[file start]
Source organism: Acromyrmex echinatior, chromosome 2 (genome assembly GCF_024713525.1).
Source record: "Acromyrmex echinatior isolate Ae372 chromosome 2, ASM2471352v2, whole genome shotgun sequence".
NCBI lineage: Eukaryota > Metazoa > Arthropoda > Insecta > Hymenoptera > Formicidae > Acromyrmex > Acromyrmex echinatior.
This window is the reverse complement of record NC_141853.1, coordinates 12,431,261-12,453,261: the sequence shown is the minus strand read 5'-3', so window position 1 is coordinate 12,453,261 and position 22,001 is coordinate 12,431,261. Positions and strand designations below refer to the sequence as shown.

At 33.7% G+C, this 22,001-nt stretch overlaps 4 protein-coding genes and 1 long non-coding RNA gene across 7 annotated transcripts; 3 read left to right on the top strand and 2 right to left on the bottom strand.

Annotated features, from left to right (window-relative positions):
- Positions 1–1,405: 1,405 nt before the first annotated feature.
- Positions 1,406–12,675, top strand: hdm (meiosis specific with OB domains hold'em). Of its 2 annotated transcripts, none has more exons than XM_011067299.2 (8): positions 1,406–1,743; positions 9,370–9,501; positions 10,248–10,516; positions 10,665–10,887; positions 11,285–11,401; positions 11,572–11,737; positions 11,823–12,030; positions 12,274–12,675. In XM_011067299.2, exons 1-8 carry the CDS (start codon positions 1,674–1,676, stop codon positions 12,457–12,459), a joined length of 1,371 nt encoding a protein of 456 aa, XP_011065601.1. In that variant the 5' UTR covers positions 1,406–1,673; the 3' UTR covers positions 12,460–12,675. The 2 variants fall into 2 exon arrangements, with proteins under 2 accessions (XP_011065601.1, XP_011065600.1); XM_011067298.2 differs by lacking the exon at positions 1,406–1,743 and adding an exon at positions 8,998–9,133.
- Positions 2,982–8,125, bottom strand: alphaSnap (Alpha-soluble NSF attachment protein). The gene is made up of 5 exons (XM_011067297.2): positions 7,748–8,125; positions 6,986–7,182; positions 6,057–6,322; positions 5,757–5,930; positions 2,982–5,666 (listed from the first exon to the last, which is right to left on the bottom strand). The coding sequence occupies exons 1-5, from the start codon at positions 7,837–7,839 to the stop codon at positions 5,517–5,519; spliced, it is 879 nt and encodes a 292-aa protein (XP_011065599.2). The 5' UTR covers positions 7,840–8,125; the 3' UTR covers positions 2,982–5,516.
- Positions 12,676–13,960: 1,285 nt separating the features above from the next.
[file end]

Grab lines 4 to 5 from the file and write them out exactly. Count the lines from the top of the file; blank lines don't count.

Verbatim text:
This window is the reverse complement of record NC_141853.1, coordinates 12,431,261-12,453,261: the sequence shown is the minus strand read 5'-3', so window position 1 is coordinate 12,453,261 and position 22,001 is coordinate 12,431,261. Positions and strand designations below refer to the sequence as shown.

At 33.7% G+C, this 22,001-nt stretch overlaps 4 protein-coding genes and 1 long non-coding RNA gene across 7 annotated transcripts; 3 read left to right on the top strand and 2 right to left on the bottom strand.